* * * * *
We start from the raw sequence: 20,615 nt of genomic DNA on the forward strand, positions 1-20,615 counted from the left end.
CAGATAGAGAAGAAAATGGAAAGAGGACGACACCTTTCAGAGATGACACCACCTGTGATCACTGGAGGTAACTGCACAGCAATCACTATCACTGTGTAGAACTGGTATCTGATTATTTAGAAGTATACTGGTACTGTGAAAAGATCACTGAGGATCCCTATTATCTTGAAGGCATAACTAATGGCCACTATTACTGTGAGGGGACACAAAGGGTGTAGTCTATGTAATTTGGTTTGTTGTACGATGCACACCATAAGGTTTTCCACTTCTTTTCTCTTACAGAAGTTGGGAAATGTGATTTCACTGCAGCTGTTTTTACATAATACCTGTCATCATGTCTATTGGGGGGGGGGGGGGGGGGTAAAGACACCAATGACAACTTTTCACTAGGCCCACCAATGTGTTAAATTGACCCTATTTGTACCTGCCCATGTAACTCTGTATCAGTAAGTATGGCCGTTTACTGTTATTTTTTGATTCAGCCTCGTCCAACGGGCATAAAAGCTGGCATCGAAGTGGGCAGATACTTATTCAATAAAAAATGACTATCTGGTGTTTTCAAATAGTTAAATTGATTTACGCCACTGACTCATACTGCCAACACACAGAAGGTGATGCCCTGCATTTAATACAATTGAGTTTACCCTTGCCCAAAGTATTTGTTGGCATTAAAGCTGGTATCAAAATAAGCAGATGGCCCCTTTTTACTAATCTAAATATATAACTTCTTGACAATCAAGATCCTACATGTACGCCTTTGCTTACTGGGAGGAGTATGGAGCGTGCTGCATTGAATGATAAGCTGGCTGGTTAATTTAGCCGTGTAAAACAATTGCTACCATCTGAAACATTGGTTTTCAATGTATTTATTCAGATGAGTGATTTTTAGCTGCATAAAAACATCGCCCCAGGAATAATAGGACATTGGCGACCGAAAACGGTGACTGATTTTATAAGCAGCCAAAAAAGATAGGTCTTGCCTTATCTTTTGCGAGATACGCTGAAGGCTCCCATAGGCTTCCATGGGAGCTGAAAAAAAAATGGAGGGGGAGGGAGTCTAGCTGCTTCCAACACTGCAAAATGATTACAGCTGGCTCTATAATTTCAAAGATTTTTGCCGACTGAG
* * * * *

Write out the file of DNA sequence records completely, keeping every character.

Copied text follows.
We start from the raw sequence: 20,615 nt of genomic DNA on the forward strand, positions 1-20,615 counted from the left end.
CAGATAGAGAAGAAAATGGAAAGAGGACGACACCTTTCAGAGATGACACCACCTGTGATCACTGGAGGTAACTGCACAGCAATCACTATCACTGTGTAGAACTGGTATCTGATTATTTAGAAGTATACTGGTACTGTGAAAAGATCACTGAGGATCCCTATTATCTTGAAGGCATAACTAATGGCCACTATTACTGTGAGGGGACACAAAGGGTGTAGTCTATGTAATTTGGTTTGTTGTACGATGCACACCATAAGGTTTTCCACTTCTTTTCTCTTACAGAAGTTGGGAAATGTGATTTCACTGCAGCTGTTTTTACATAATACCTGTCATCATGTCTATTGGGGGGGGGGGGGGGGGGTAAAGACACCAATGACAACTTTTCACTAGGCCCACCAATGTGTTAAATTGACCCTATTTGTACCTGCCCATGTAACTCTGTATCAGTAAGTATGGCCGTTTACTGTTATTTTTTGATTCAGCCTCGTCCAACGGGCATAAAAGCTGGCATCGAAGTGGGCAGATACTTATTCAATAAAAAATGACTATCTGGTGTTTTCAAATAGTTAAATTGATTTACGCCACTGACTCATACTGCCAACACACAGAAGGTGATGCCCTGCATTTAATACAATTGAGTTTACCCTTGCCCAAAGTATTTGTTGGCATTAAAGCTGGTATCAAAATAAGCAGATGGCCCCTTTTTACTAATCTAAATATATAACTTCTTGACAATCAAGATCCTACATGTACGCCTTTGCTTACTGGGAGGAGTATGGAGCGTGCTGCATTGAATGATAAGCTGGCTGGTTAATTTAGCCGTGTAAAACAATTGCTACCATCTGAAACATTGGTTTTCAATGTATTTATTCAGATGAGTGATTTTTAGCTGCATAAAAACATCGCCCCAGGAATAATAGGACATTGGCGACCGAAAACGGTGACTGATTTTATAAGCAGCCAAAAAAGATAGGTCTTGCCTTATCTTTTGCGAGATACGCTGAAGGCTCCCATAGGCTTCCATGGGAGCTGAAAAAAAAATGGAGGGGGAGGGAGTCTAGCTGCTTCCAACACTGCAAAATGATTACAGCTGGCTCTATAATTTCAAAGATTTTTGCCGACTGAG